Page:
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X-ray binaries provide us with a unique test bed for understanding the behaviour of matter at extreme densities and under the influence of powerful magnetic fields. The X-ray binaries research at UCC focuses on finding and understanding these binaries within our Galaxy through use of machine learning, new facilities such as iLOFAR, and next generation facilities such as ESA's ATHENA mission.

In the News

Image of GOTO telescope by Krzysztof Ulaczyk
06 Oct 2021

Invisible Monsters: Searching for the hidden population of galactic black holes

We're delighted to welcome back Dr Mark Kennedy to the Astrophysics: X-ray Binaries research group, for his two-year IRC Govt of Ireland Postdoctoral Research Fellowship on his project "Invisible Monsters: Searching for the hidden population of galactic black holes"!
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Aerial photograph of the Irish Low Frequency Array station IE613 (I-LOFAR) at Birr Castle, County Offaly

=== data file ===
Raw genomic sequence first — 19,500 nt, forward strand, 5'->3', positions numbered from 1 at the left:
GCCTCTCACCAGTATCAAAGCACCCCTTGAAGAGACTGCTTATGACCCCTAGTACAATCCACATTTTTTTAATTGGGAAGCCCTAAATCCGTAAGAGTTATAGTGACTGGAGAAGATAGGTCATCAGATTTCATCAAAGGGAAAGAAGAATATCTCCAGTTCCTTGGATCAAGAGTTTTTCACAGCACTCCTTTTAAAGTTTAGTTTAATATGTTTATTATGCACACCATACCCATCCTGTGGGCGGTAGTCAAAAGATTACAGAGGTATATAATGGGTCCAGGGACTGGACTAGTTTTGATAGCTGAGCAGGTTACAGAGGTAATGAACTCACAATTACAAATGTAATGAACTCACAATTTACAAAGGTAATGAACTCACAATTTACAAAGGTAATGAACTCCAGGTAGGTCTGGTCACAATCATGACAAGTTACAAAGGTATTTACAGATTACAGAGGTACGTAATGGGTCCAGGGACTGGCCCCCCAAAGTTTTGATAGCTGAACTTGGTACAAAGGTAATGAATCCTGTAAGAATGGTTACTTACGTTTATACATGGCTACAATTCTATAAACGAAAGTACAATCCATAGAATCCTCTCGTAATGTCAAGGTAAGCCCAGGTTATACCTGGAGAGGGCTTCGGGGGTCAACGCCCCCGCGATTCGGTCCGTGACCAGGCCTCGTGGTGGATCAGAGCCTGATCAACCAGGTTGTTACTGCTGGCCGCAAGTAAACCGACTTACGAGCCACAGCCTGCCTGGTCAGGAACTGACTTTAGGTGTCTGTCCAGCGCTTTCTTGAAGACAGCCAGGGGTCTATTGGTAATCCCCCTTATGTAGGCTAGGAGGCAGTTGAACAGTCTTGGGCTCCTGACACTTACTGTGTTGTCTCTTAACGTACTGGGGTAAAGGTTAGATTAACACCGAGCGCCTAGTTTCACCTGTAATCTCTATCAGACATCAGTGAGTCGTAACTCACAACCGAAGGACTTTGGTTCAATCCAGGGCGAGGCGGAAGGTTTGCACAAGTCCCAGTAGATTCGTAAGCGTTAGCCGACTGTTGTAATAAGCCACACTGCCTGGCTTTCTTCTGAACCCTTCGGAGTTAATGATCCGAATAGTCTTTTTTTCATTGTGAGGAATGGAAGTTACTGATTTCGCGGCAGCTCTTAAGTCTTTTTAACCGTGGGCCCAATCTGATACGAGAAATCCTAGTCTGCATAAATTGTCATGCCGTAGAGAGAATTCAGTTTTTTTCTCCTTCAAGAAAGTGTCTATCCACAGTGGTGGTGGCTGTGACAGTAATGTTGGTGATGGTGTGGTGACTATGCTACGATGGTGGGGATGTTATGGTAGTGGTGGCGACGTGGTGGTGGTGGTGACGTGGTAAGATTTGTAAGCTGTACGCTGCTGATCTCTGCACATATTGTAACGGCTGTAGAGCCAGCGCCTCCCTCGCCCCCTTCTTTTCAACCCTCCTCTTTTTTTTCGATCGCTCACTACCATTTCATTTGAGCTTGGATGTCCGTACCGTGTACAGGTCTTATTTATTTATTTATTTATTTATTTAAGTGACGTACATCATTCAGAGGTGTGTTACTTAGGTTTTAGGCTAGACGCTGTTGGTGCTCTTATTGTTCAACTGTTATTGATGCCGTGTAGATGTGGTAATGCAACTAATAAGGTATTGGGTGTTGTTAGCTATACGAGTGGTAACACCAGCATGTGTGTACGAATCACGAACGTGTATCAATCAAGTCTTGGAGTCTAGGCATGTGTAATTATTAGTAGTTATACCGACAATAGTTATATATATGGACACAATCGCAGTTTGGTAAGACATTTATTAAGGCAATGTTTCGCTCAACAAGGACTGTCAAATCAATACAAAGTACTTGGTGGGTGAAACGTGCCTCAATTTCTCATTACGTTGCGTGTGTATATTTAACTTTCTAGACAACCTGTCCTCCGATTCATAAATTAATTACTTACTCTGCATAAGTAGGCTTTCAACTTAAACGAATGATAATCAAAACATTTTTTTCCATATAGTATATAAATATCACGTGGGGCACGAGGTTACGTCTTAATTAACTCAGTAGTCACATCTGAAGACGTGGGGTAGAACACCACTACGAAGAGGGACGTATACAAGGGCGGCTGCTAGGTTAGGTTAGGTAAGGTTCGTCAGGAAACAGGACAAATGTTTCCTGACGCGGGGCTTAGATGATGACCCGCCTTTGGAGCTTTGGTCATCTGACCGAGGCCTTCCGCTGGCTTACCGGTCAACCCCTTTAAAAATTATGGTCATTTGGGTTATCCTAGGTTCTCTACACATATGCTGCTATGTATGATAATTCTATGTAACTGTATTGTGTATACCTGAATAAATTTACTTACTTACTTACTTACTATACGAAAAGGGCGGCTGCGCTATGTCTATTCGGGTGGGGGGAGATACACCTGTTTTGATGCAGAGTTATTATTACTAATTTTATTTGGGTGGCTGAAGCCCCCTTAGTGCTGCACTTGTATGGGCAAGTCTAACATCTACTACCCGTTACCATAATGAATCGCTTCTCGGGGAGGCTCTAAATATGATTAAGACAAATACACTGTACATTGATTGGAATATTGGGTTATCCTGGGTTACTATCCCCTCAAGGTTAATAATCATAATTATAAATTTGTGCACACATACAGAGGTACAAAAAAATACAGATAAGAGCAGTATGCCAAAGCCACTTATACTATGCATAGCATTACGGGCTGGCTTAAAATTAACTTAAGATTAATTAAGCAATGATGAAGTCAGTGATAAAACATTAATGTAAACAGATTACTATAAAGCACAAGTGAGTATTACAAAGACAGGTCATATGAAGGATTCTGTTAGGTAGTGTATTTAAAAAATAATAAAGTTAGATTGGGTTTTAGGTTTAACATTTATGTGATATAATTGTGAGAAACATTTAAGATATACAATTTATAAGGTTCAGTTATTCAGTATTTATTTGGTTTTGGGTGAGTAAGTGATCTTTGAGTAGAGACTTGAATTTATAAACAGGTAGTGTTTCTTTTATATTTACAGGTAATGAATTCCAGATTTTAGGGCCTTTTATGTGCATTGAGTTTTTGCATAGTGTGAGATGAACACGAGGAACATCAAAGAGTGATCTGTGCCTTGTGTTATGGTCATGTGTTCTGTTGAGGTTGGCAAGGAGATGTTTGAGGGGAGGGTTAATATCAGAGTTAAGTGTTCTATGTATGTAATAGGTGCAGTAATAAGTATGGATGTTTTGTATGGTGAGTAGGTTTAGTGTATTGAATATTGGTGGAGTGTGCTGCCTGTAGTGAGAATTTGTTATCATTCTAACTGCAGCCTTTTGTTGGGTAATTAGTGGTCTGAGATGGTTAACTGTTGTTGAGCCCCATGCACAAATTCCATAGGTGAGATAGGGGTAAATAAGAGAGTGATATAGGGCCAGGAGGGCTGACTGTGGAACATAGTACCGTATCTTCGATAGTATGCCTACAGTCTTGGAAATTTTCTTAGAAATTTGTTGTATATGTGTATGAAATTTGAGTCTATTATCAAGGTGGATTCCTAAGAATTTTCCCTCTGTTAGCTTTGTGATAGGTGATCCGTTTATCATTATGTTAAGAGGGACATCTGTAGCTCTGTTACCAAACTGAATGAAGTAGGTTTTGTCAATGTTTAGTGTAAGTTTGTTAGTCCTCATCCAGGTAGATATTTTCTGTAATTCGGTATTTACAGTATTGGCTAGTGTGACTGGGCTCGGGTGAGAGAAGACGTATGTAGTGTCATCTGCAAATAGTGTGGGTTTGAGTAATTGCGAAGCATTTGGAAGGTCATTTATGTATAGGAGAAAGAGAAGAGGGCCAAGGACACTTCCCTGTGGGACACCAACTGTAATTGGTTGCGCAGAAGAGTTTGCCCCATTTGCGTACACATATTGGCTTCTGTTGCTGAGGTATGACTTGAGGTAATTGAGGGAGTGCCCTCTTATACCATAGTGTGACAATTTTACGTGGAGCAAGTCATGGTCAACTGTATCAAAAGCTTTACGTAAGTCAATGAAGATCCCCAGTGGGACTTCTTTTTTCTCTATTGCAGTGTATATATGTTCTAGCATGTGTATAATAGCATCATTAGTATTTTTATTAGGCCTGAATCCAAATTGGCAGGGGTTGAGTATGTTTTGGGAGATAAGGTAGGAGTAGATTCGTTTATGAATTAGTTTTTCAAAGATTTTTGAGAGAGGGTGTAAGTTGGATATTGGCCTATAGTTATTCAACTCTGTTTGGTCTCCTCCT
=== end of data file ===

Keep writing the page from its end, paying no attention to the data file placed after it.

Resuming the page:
25 Aug 2021

First Results from the REAL-time Transient Acquisition backend (REALTA) at the Irish LOFAR station

Modern radio interferometers such as the LOw Frequency ARray (LOFAR) are capable of producing data at hundreds of gigabits to terabits per second. This high data rate makes the analysis of radio data cumbersome and computationally expensive. While high performance computing facilities exist for large national and international facilities, that may not be the case for instruments operated by a single institution or a small consortium. Data rates for next generation radio telescopes are set to eclipse those currently in operation, hence local processing of data will become all the more important. Here, we introduce the REAL-time Transient Acquisition backend (REALTA), a computing backend at the Irish LOFAR station (I-LOFAR) which facilitates the recording of data in near real-time and post-processing. We also present first searches and scientific results of a number of radio phenomena observed by I-LOFAR and REALTA, including pulsars, fast radio bursts (FRBs), rotating radio transients (RRATs), the search for extraterrestrial intelligence (SETI), Jupiter, and the Sun.
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First floor, School of Physics, University College Cork, Ireland. ,